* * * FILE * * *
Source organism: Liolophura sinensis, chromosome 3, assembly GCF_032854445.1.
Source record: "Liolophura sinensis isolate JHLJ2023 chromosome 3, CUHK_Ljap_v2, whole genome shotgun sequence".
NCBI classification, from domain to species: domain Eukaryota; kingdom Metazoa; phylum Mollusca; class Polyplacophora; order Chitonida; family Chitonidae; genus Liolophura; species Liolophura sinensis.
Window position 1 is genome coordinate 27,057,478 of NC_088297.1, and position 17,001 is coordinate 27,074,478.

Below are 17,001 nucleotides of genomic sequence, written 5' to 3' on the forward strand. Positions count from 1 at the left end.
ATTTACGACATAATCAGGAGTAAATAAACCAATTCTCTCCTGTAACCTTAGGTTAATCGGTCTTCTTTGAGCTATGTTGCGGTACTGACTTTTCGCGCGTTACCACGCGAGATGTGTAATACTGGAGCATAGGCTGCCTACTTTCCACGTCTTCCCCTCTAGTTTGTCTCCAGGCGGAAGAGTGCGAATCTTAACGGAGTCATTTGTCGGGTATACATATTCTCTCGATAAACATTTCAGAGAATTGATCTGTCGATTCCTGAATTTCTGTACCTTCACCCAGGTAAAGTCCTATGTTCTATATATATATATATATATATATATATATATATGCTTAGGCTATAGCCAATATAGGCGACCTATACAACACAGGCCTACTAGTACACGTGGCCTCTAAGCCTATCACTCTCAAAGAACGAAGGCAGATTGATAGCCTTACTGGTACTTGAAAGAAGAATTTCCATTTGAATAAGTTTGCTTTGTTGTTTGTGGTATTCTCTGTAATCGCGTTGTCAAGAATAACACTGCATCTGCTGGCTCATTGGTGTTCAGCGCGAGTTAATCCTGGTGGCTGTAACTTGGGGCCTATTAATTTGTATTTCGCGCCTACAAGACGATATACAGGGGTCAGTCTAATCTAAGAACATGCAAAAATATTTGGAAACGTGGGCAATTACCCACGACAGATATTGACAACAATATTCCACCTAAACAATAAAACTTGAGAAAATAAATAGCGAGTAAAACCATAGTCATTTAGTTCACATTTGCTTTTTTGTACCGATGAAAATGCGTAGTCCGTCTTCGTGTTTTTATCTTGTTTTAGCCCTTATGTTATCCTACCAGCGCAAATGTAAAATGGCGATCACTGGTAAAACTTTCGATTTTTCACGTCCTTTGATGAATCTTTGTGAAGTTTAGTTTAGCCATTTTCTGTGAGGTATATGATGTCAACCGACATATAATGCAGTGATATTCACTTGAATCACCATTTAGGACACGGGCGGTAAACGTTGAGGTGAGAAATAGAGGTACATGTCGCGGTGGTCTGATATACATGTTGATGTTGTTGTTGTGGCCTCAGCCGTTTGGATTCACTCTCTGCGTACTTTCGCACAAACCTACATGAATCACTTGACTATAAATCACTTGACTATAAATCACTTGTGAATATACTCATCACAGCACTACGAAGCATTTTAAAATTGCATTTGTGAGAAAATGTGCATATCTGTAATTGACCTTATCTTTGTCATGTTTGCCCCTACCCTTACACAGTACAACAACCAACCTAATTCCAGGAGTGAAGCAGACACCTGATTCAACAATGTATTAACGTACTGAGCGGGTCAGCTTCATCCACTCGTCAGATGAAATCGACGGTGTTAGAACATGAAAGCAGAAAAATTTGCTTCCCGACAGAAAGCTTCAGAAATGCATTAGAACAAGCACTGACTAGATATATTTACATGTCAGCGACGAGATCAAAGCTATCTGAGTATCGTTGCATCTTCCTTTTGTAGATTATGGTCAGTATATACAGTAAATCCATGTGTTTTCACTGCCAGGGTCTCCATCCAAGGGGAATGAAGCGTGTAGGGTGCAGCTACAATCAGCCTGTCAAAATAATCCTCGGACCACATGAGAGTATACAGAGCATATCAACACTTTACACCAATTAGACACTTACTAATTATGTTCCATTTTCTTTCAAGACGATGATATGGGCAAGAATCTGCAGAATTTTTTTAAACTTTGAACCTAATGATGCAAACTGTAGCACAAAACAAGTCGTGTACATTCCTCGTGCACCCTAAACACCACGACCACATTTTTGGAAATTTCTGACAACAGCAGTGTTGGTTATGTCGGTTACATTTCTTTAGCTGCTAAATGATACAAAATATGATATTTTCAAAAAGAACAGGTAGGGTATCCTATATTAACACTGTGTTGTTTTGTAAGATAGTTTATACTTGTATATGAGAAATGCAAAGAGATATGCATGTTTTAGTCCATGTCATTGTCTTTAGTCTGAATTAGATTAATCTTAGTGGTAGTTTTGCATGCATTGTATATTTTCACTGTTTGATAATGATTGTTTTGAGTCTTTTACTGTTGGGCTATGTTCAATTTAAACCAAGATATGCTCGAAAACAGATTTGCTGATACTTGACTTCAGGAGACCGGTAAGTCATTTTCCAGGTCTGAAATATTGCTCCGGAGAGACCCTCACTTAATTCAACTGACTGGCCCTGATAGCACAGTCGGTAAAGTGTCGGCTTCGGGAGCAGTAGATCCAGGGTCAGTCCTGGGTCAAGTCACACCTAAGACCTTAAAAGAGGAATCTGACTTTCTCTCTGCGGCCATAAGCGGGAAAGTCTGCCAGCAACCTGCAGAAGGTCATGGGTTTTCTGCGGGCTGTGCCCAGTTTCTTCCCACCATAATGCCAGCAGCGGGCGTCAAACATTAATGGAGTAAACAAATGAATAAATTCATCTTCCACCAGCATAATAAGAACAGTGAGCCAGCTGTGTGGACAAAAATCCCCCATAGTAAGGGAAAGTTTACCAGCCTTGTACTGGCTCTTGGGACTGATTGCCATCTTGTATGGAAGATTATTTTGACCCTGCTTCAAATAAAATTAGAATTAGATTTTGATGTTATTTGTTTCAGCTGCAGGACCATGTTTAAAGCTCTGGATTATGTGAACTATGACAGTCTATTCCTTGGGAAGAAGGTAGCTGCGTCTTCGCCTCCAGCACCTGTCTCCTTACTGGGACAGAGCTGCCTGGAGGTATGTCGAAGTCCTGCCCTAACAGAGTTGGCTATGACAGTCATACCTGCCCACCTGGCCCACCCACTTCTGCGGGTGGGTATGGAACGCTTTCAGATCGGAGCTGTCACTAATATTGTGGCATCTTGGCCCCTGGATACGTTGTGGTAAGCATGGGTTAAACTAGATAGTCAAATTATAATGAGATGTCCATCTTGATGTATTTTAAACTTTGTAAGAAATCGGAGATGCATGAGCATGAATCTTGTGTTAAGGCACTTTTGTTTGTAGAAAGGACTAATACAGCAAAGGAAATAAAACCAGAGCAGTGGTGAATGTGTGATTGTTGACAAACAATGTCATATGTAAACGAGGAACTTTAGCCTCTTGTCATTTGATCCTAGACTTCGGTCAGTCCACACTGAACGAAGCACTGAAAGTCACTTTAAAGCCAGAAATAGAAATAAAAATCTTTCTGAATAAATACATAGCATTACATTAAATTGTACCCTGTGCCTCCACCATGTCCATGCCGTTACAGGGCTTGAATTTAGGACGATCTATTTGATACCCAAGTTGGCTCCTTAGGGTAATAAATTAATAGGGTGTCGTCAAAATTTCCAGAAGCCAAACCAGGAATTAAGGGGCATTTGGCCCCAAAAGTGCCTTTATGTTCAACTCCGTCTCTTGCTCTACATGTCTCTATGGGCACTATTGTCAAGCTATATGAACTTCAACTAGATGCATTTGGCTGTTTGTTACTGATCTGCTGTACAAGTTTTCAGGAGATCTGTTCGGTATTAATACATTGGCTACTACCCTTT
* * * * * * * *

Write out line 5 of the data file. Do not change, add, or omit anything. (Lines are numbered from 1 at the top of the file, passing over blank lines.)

Below are 17,001 nucleotides of genomic sequence, written 5' to 3' on the forward strand. Positions count from 1 at the left end.